Anything…I’ll repeat….anything you design in Cricut Design Space can be made into a printable image via one simple button: the Flatten Tool (located in the bottom right-hand toolbar of the Cricut Design Space canvas).

This means you can use ANY image from the Design Space Image Library…ANY text you type out manually…ANY shape you like from the Shapes Menu (or even a combination of all three!) and make it into a printable image.

Here’s what I mean:

On my canvas, I placed 1) a rectangle from the Shapes menu; 2) a Swirl graphic from the Image Library; and 3) and a typed out word with the Text Tool.

Screenshot of labels in Cricut Design Space

Once I got everything sized and spaced exactly as I wanted it, I selected ALL three elements together and clicked “Flatten” in the bottom right-hand toolbar.

Screenshot of labels in Cricut Design Space

My design is now a “Print Then Cut” image (as noted in the right-hand layers panel); which means the software will prompt me to first print the design out on my home printer, and then perfectly cut it out with my Cricut machine.

If you need more help understanding the Flatten Tool, see my full Print Then Cut Beginner’s Guide.

Creating Backgrounds For Your Labels

For most labels, you will not want to just type out a word or select an image, flatten it, and slap it right on your bins. In most instances, you will need to create a “cuttable” background (or label shape) for your text/image. This is typically done via either Shapes/Images or an Offset Layer.

Shapes/Images

Cricut has recently expanded the (free) Shapes menu to include a wide variety of designs that would make nice labels. Additionally, you can use pretty much any image within Cricut Design Space as your “background layer.” Simple searches like tag, rectangle, label, banner, and circle will yield lots of great options.

Screenshot of labels in Cricut Design Space

Offset Layer

However, if you do just want a word or shape without a larger square/circle behind it, you can also use the Offset Tool to create a “cuttable” border around the image. For more detailed instructions on how to do this, click here: How to Use the Cricut Offset Tool or the Video Tutorial.

How to Use the Cricut Offset Tool

Understanding White Space On Your Labels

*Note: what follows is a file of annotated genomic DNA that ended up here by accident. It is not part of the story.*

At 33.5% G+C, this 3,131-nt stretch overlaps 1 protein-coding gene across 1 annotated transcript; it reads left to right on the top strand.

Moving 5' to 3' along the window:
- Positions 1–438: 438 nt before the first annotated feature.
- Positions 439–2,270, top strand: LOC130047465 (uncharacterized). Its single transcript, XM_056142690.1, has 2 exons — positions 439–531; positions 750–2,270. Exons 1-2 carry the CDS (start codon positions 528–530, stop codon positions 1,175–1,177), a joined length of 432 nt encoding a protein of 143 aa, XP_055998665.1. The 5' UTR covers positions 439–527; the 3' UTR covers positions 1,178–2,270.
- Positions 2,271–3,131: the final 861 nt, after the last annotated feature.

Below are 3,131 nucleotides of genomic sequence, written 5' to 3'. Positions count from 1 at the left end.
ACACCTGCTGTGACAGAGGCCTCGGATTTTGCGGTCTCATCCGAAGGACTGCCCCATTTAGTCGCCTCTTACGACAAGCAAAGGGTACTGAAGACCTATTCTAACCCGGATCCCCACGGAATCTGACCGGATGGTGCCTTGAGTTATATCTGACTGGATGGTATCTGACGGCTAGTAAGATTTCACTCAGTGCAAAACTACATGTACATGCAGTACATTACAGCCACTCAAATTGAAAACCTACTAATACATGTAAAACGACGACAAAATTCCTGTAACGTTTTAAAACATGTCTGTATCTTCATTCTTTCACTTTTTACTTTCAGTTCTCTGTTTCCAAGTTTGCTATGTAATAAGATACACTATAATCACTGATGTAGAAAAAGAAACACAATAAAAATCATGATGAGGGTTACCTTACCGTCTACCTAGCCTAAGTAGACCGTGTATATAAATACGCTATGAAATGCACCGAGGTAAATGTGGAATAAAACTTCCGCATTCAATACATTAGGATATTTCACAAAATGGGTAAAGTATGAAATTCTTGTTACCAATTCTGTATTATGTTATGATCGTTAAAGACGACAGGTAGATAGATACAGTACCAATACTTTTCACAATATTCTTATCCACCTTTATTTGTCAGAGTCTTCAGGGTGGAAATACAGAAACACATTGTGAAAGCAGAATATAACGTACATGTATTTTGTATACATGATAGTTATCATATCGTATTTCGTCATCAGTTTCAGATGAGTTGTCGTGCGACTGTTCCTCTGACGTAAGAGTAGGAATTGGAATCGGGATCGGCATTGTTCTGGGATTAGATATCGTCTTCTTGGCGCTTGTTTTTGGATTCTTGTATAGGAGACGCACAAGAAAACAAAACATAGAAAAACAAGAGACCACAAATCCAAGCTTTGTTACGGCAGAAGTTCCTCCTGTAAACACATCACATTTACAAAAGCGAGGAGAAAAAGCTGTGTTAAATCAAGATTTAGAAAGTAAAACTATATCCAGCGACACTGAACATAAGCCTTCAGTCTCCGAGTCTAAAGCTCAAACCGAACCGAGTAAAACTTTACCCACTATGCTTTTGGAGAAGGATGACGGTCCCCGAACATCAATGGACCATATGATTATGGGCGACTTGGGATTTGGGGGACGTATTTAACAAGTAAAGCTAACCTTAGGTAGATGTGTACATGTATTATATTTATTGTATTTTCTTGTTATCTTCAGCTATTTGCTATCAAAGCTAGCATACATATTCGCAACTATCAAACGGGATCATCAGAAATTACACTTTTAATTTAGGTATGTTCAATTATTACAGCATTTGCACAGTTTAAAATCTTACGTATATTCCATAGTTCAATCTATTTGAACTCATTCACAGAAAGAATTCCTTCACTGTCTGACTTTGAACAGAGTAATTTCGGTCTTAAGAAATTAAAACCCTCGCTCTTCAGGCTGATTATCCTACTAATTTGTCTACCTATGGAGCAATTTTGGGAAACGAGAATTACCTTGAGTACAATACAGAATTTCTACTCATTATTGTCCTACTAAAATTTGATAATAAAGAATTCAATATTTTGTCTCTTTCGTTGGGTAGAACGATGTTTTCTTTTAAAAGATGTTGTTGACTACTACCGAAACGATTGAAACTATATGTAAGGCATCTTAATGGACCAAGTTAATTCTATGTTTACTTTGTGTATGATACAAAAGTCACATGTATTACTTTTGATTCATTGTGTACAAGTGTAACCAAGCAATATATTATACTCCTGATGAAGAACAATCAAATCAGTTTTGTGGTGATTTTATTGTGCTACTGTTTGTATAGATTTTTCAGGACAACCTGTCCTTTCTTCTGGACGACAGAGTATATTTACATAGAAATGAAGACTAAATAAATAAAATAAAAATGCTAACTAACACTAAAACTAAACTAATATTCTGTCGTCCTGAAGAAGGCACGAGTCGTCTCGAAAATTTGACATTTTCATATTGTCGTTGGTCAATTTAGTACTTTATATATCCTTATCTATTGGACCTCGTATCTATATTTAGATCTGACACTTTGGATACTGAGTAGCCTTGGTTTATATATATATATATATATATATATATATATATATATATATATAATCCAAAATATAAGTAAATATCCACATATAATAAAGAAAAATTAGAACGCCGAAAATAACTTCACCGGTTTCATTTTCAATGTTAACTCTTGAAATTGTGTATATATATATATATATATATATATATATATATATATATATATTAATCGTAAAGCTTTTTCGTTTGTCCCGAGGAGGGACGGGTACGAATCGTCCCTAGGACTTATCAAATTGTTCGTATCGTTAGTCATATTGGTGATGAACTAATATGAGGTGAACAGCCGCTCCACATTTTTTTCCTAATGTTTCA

There is one more design note I want to highlight when creating labels with Cricut Print Then Cut: the role of white space. Our printers don’t print white, so anything that is white in your label design will take on the color of whatever paper you feed into your printer.

Obviously, if you use white materials, the white elements in your label design will be white. But if you use blue paper, white elements will be blue. If you use clear sticker paper, white elements will be clear. In this way, you don’t necessarily have to rely on your printer ink to create the color in your design. If you want blue labels, simply load blue paper into your printer!

Screenshot of labels in Cricut Design Space

Gold label holder with blue label on a white basket

How to Make Labels with Cricut Print Then Cut

Okay, that was a lot of prep and build-up, but now I am excited to show you exactly how this works so all those tips and tricks come into clearer focus for you. Here we go!

Step 1: Determine Your Needed Label Size

Before you can make custom labels, you need to know what size and shape you need them to be. Whether you’re applying your labels directly to a box or canister, sticking them to a pre-cut tag, or loading them into a label holder, use a tape measure to determine the height and width of your ultimate label design.

Step 2: Design Your Labels In Cricut Design Space

The sky is really the limit here (and I dive into lots of design “upgrades” further down this post), but let me walk you though a basic label design process.

Select A Label Shape

  • On a brand new Cricut Design Space Canvas, open the Image Library (left-hand toolbar).
  • Click “Image Sets” on the bottom of the left column.
  • Type in “Fancy Labels” to bring up this set of basic label designs.
  • Select a label design and place it on your canvas. Adjust the size to your needed dimensions; and then change the colors of the background and line details to your preference. (I went with basic black on white.)

Screenshot of labels in Cricut Design Space

Add Label Text

  • Next, add a text box using the Text Tool (left-hand toolbar) and adjust the font and size to your liking. Use the Align Tool (top toolbar) to center your text both vertically and horizontally on your label shape.
  • Repeat making as many labels as you need for your organization project.
  • Once you have your label(s) designed exactly as you want them, select all the layers of each individual label (background, border, text) and flatten them together via the Flatten Tool.

Screenshot of labels in Cricut Design Space

Step 3: Print Your Labels With Your Home Printer